• Jackson Reforms - an update April 2016

      Walton, Peter (Insolvency Service, 2016-05)
    • Jackson Reforms Insolvency Litigation April 2014

      Walton, Peter (Insolvency Service, 2016-05)
    • Japan 1868-1945: From Isolation to Occupation

      Benson, John; Matsumura, Takao (London: Longman/Pearson, 2001)
      The history of Imperial Japan, from the Meiji Restoration through to defeat and occupation at the end of the Second World War, is central to any understanding of the way in which modern Japan has developed and will continue to develop in the future. This wide-ranging accessible and up-to-date interpretation of Japanese history between 1868 and 1945 provides both a narrative and analysis. Describing the major changes that took place in Japanese political, economic and social life during this period, it challenges widely-held views about the uniqueness of Japanese history and the homogeneity of Japanese society. (Longman)
    • Jean Baudrillard - against banality

      Pawlett, William (London, Routledge (Taylor & Francis), 2007)
      This uniquely engaging introduction to Jean Baudrillard’s controversial writings covers his entire career focusing on Baudrillard’s central, but little understood, notion of symbolic exchange. Through the clarification of this key term a very different Baudrillard emerges: not the nihilistic postmodernist and enemy of Marxism and Feminism that his critics have constructed, but a thinker immersed in the social world and passionately committed to a radical theorizsation of it. Above all Baudrillard sought symbolic spaces, spaces where we might all, if only temporarily, shake off the system of social control. His writing sought to challenge and defy the system. By erasing our ‘liberated’ identities and suspending the pressures to compete, perform, consume and hate that the system induces, we might create spaces not of freedom, but of symbolic engagement and exchange. (Routledge)
    • Job insecurity, employee anxiety, and commitment: The moderating role of collective trust in management

      Wang, Wen; Mather, Kim; Seifert, Roger; University of Wolverhampton Business School, University of Wolverhampton, Wolverhampton, UK; Keele Management School, Keele University, Staffordshire, UK; University of Wolverhampton Business School, University of Wolverhampton, Wolverhampton, UK (2018-04-25)
      This article examines the moderating effect of collective trust in management on the relation between job insecurity (both objective and subjective) and employee outcomes (work-related anxiety and organisational commitment). This is contextualised in the modern British workplace which has seen increased employment insecurity and widespread cynicism. We use matched employer-employee data extracted from the British Workplace Employment Relations Survey (WERS) 2011, which includes over 16,000 employees from more than 1100 organisations. The multilevel analyses confirm that objective job insecurity (loss of important elements of a job such as cuts in pay, overtime, training, and working hours) are significantly correlated with high levels of work-related anxiety and lower levels of organisational commitment. These correlations are partially mediated by subjective job insecurity (perception of possible job loss). More importantly, collective trust in management (a consensus of management being reliable, honest and fair) significantly attenuates the negative impact of objective job insecurity on organisational commitment, and reduces the impact of subjective job insecurity on work-related anxiety. Theoretical and practical implications and limitations of these effects are discussed.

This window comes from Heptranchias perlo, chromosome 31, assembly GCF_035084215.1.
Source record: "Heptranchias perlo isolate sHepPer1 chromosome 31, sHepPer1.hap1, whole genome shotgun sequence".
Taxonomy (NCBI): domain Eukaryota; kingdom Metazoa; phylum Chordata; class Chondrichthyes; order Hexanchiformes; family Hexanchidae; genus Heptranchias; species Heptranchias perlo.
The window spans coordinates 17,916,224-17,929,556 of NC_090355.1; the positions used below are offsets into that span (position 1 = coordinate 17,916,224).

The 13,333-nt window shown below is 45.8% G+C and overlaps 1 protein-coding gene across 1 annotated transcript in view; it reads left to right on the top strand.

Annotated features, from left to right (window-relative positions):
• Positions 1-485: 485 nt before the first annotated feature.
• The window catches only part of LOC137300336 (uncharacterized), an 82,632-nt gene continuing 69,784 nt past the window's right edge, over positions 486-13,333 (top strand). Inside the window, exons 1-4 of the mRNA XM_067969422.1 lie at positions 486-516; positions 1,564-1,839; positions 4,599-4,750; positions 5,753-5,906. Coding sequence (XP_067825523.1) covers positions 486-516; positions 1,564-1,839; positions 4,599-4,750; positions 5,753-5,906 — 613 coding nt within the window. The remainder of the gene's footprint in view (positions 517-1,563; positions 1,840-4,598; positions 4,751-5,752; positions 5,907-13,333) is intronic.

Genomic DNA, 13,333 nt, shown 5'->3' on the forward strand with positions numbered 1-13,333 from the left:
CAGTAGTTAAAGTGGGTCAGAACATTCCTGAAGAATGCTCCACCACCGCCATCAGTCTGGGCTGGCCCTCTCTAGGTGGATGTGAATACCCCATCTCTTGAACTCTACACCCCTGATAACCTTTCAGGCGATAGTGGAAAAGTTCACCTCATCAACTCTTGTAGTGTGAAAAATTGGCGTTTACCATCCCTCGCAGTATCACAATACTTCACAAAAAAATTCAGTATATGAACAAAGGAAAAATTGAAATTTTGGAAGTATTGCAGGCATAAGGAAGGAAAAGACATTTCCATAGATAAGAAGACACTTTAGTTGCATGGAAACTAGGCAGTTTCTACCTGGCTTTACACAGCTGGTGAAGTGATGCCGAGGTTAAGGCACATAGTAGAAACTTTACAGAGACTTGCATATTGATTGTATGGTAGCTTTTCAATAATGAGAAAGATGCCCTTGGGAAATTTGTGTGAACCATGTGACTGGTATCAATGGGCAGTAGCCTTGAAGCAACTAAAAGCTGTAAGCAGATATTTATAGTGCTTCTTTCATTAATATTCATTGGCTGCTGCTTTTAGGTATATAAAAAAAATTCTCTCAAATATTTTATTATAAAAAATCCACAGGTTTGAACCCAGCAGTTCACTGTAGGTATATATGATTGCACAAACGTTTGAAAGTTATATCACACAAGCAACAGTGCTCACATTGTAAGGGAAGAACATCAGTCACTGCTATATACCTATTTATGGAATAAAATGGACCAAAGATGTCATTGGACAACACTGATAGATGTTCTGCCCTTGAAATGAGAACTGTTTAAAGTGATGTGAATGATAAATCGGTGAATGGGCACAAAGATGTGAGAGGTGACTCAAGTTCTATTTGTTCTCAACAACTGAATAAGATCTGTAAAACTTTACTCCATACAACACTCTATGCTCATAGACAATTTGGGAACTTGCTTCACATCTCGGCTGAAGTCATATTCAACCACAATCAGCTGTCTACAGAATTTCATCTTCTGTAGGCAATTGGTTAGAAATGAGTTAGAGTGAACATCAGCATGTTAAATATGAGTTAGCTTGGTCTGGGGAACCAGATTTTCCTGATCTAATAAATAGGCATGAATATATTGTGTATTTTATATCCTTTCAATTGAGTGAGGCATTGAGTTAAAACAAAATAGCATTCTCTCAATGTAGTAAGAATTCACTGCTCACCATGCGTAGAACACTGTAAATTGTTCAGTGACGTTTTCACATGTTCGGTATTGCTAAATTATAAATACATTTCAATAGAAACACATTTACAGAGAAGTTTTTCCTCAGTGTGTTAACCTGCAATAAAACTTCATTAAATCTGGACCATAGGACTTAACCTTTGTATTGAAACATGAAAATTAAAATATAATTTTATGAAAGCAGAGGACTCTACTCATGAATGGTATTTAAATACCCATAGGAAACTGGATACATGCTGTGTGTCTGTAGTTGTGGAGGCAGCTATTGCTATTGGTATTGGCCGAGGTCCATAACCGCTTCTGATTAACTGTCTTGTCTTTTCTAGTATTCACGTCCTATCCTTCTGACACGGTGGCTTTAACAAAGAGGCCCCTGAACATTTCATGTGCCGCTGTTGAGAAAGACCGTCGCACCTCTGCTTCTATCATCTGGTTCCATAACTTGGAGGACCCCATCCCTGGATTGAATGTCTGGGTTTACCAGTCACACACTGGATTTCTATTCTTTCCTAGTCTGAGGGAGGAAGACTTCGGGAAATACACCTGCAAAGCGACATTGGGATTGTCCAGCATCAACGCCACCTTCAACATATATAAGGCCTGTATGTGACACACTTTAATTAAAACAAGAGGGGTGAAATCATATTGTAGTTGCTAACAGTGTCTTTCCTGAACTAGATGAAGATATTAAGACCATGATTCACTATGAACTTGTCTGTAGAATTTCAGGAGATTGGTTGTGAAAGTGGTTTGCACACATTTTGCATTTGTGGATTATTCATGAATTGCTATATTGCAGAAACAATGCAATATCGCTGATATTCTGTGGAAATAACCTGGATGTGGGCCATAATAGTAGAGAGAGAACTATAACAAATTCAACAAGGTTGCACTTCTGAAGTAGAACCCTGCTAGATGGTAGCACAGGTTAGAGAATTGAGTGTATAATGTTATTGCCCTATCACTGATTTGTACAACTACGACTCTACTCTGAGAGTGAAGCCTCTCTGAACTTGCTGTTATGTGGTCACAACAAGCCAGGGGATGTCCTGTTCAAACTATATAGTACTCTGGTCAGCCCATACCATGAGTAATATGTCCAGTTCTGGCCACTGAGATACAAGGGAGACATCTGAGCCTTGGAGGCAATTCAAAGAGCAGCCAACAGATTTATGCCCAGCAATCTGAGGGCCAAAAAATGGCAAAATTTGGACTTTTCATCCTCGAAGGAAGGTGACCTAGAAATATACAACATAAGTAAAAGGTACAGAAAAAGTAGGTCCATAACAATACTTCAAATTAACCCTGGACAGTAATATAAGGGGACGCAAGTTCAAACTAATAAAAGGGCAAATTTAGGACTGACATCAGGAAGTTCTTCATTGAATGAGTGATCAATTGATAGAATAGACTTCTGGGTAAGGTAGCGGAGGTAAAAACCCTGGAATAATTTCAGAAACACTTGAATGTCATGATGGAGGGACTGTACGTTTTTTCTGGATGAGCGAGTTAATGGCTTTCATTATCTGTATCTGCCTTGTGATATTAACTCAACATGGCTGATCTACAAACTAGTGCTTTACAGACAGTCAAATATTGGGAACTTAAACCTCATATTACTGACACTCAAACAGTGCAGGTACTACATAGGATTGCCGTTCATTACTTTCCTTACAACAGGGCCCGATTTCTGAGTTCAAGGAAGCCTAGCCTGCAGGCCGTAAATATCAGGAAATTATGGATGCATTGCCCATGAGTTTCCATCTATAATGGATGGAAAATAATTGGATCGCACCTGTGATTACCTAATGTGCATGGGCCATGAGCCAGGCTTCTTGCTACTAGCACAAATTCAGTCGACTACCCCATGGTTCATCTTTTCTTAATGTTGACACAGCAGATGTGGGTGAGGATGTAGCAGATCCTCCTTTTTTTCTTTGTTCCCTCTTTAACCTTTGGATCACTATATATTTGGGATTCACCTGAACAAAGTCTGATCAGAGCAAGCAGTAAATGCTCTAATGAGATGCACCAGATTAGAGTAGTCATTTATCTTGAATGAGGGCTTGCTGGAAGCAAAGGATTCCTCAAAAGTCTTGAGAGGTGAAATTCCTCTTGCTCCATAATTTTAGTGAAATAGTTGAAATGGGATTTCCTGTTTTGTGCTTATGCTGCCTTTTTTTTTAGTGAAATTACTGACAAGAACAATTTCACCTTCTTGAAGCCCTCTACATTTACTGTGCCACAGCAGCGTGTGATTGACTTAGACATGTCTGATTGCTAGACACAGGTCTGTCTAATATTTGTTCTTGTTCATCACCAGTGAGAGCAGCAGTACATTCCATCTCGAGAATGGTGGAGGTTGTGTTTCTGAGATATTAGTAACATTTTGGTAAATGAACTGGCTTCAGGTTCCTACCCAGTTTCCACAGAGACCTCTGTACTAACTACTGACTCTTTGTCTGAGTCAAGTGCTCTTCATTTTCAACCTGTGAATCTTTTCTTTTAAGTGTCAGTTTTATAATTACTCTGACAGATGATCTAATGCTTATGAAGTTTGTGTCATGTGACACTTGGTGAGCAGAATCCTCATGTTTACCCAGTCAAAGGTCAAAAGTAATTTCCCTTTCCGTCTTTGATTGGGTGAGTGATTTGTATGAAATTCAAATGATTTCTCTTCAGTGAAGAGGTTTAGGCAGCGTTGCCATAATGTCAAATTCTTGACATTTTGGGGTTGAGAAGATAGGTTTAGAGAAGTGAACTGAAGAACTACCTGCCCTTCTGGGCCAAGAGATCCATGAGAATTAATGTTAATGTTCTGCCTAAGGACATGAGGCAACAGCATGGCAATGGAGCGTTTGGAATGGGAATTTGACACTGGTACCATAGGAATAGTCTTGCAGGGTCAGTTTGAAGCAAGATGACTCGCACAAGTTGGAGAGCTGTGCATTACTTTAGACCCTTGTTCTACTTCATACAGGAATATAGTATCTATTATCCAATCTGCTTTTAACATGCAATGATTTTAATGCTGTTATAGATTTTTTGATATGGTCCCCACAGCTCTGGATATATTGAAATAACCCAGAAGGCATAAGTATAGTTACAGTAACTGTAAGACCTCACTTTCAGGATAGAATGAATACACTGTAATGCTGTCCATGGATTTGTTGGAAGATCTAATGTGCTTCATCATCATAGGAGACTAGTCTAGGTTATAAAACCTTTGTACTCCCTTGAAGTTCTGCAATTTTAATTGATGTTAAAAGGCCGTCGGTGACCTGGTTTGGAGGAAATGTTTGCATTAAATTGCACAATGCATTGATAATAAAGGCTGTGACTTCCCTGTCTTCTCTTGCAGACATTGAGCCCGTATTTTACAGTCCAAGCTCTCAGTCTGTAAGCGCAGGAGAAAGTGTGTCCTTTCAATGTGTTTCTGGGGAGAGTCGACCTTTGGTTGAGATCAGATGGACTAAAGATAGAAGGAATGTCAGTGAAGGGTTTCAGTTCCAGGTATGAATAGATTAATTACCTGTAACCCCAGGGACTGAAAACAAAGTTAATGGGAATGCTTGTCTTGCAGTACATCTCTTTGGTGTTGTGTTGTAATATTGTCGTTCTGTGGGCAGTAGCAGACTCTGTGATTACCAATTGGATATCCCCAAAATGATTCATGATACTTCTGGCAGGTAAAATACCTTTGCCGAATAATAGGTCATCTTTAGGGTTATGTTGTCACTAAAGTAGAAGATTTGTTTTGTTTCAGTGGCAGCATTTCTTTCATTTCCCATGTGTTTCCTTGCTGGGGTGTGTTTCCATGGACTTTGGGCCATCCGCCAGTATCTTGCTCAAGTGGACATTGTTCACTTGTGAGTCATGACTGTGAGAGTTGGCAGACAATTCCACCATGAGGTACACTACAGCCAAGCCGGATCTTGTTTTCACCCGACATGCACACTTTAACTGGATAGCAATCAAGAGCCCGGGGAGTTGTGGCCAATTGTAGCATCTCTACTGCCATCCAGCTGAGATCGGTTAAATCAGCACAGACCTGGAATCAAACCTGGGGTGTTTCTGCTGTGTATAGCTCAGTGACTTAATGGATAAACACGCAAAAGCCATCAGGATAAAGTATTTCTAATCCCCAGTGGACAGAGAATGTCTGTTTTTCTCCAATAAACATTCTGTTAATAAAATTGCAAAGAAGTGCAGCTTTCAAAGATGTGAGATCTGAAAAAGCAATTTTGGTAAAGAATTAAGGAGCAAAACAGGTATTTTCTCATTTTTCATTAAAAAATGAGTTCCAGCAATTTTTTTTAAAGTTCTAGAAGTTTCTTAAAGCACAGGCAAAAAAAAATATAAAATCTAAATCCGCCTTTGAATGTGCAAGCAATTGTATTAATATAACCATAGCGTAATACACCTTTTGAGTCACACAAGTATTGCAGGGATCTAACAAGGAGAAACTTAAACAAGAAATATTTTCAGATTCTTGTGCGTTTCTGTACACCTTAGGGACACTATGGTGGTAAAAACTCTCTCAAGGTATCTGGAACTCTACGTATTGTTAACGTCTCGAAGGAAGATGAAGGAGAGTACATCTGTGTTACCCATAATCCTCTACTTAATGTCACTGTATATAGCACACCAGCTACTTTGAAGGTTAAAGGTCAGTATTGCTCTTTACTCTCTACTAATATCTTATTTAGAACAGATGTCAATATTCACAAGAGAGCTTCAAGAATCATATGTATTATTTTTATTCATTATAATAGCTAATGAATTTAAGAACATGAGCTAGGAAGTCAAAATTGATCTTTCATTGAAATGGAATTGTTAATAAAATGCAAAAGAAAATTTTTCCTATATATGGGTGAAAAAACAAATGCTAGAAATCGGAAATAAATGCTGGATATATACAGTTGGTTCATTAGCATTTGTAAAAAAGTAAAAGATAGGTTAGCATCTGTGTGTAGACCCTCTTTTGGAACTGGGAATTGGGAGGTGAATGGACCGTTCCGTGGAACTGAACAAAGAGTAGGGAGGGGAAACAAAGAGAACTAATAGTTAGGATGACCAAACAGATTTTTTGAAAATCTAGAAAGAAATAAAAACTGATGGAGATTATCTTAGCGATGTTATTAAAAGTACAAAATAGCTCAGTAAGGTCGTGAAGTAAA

• Junta by Another Name? The 1974 Matapolitefsi and the Greek Extra-Parliamentary Left

      Kassimeris, George (Sage Publications, 2005)
      In the years following metapolitefsi (the 1974 transition from dictatorship to multi-party democracy) a plethora of groups from the far left appeared on the Greek post-junta political scene. Obsessed with the dynamics of the Athens Polytechnic revolt of November 1973, these marginal but vocal and persistent groups viewed the process of constitutional change and democratic consolidation with deep scepticism. Many of them did not accept the legitimacy of the transfer of power and used confrontational anti-regime rhetoric and radical forms of action to denounce constitutional structures and attack the regime’s legality, conservative ethos and lack of structured political solutions. The purpose of this article is to describe the emergence and evolution of the major extra-parliamentary groups of the left and to examine their analyses and interpretations of Greek political circumstances in the late 1970s. (Sage Publications)
    • Just about everybody doing the business? Explaining 'cash-for-crash insurance fraud in the United Kingdom

      Button, M.; Brooks, Graham; Lewis, C.; Aleem, A. (Sage, 2016-03-21)
      There is much international research on the different types of fraud committed by individuals and/or organised crime. There is, however, limited research on insurance fraud and a particular species of such fraud which has become known as ‘cash-for-crash’ fraud in the United Kingdom. In addition there are very few published studies of fraudsters which actually draw upon interviews with those that have committed the act(s). This paper bridges both of these gaps providing a focus upon ‘cash-for-crash’ fraudsters which is based upon empirical research drawn from six interviews with such offenders and a database of over 400 offenders built upon successful prosecutions of such cases in the United Kingdom. This paper offers a profile of such offenders and presents insights into why and how some people might become involved in ‘cash-for-crash’ type frauds.